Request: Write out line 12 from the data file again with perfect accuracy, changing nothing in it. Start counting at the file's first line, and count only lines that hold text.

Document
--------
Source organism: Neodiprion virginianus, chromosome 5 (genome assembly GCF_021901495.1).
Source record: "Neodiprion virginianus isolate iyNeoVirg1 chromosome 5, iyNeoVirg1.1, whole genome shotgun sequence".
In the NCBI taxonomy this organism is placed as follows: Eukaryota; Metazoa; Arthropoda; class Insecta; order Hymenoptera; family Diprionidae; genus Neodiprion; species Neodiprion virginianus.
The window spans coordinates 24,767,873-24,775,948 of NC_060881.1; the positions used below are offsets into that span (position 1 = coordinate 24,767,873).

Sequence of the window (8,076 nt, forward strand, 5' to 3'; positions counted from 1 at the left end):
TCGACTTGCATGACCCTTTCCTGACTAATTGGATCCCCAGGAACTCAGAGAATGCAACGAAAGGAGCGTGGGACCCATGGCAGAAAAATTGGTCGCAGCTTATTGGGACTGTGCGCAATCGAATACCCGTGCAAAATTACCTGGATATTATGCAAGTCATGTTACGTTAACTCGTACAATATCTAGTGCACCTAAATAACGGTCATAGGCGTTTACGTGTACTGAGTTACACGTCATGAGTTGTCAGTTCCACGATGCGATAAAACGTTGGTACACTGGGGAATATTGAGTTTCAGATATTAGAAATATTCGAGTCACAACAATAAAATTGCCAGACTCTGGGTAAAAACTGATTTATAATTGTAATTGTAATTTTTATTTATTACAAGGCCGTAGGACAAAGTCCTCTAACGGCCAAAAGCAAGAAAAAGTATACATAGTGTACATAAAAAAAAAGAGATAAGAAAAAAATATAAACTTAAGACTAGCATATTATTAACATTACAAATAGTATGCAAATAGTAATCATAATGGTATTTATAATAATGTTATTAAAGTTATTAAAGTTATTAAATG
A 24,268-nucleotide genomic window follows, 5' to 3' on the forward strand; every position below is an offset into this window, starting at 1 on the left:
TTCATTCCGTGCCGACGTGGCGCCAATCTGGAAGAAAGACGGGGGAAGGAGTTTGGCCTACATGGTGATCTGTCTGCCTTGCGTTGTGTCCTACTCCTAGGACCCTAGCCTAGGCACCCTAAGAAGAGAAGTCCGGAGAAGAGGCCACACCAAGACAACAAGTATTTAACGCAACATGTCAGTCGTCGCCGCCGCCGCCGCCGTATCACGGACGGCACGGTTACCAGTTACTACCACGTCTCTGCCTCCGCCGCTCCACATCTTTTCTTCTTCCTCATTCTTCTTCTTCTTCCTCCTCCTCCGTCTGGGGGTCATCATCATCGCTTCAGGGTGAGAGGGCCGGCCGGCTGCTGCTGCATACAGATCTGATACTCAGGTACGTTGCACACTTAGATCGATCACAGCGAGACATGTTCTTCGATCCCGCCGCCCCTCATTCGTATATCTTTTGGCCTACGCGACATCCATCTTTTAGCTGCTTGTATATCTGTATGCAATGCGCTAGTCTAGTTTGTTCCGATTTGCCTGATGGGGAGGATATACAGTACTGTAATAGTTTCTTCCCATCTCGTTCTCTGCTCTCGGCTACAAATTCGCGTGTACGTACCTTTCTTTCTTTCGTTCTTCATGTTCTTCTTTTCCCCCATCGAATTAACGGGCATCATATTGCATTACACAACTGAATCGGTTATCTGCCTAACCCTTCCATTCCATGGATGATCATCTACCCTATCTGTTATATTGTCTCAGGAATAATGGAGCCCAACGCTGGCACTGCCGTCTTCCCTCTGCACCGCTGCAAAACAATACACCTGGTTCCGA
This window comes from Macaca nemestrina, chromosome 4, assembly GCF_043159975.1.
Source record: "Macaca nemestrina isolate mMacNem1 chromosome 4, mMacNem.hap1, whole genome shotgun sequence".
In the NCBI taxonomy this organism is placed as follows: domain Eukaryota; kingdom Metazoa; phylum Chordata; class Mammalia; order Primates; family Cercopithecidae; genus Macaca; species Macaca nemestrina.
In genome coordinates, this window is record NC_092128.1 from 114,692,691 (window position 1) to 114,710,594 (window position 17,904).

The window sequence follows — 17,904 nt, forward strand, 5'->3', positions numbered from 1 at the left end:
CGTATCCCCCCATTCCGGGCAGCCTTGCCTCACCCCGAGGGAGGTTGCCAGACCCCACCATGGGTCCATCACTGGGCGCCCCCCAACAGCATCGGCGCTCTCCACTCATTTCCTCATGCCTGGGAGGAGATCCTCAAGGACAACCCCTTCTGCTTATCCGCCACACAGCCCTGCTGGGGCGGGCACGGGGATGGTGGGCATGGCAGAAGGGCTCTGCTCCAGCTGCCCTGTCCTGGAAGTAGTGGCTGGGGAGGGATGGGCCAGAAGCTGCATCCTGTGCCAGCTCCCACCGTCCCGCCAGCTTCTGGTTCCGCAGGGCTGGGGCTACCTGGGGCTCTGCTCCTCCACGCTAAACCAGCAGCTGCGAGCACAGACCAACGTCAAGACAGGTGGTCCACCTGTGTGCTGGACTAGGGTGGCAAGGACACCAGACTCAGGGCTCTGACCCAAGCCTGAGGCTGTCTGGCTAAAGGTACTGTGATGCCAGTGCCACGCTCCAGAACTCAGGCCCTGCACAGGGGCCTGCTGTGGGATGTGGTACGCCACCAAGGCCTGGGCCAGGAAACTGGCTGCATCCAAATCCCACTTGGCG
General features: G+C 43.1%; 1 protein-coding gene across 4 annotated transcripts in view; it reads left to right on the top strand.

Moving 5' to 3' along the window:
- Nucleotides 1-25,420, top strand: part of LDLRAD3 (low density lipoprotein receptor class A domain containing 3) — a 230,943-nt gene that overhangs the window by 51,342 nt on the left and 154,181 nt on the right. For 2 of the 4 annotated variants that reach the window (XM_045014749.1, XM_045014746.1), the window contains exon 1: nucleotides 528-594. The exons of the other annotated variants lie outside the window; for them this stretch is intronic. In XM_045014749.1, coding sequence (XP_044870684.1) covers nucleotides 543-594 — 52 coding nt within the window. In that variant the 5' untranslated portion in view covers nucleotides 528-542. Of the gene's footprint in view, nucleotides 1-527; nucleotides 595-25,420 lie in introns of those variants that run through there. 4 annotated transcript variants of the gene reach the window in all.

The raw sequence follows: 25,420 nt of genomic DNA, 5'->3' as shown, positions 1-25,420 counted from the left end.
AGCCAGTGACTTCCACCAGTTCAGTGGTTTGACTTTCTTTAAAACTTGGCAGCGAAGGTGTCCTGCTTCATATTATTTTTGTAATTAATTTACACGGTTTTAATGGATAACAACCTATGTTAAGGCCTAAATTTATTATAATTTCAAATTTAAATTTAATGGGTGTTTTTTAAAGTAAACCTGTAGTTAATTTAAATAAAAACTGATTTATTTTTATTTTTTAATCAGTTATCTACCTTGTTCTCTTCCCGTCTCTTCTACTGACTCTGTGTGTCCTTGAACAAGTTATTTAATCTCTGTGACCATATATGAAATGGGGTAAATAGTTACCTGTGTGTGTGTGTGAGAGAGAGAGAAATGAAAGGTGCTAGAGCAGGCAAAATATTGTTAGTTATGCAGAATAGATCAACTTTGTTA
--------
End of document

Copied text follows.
In genome coordinates, this window is record NC_092128.1 from 114,692,691 (window position 1) to 114,710,594 (window position 17,904).